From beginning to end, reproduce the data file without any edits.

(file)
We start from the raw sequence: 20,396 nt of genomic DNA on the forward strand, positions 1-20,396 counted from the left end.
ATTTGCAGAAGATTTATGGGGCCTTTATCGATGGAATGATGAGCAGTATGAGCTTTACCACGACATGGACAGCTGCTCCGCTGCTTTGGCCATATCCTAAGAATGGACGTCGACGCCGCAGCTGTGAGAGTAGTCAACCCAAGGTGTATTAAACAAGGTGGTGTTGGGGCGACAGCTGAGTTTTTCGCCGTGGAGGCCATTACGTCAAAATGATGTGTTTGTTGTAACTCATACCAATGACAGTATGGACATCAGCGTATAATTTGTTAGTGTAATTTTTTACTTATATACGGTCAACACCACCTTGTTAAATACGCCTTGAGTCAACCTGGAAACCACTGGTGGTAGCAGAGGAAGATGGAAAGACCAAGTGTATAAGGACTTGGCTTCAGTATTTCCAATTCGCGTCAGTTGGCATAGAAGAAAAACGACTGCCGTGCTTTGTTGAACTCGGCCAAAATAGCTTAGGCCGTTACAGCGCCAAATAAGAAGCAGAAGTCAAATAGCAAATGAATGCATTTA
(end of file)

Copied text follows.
We start from the raw sequence: 20,396 nt of genomic DNA on the forward strand, positions 1-20,396 counted from the left end.
ATTTGCAGAAGATTTATGGGGCCTTTATCGATGGAATGATGAGCAGTATGAGCTTTACCACGACATGGACAGCTGCTCCGCTGCTTTGGCCATATCCTAAGAATGGACGTCGACGCCGCAGCTGTGAGAGTAGTCAACCCAAGGTGTATTAAACAAGGTGGTGTTGGGGCGACAGCTGAGTTTTTCGCCGTGGAGGCCATTACGTCAAAATGATGTGTTTGTTGTAACTCATACCAATGACAGTATGGACATCAGCGTATAATTTGTTAGTGTAATTTTTTACTTATATACGGTCAACACCACCTTGTTAAATACGCCTTGAGTCAACCTGGAAACCACTGGTGGTAGCAGAGGAAGATGGAAAGACCAAGTGTATAAGGACTTGGCTTCAGTATTTCCAATTCGCGTCAGTTGGCATAGAAGAAAAACGACTGCCGTGCTTTGTTGAACTCGGCCAAAATAGCTTAGGCCGTTACAGCGCCAAATAAGAAGCAGAAGTCAAATAGCAAATGAATGCATTTA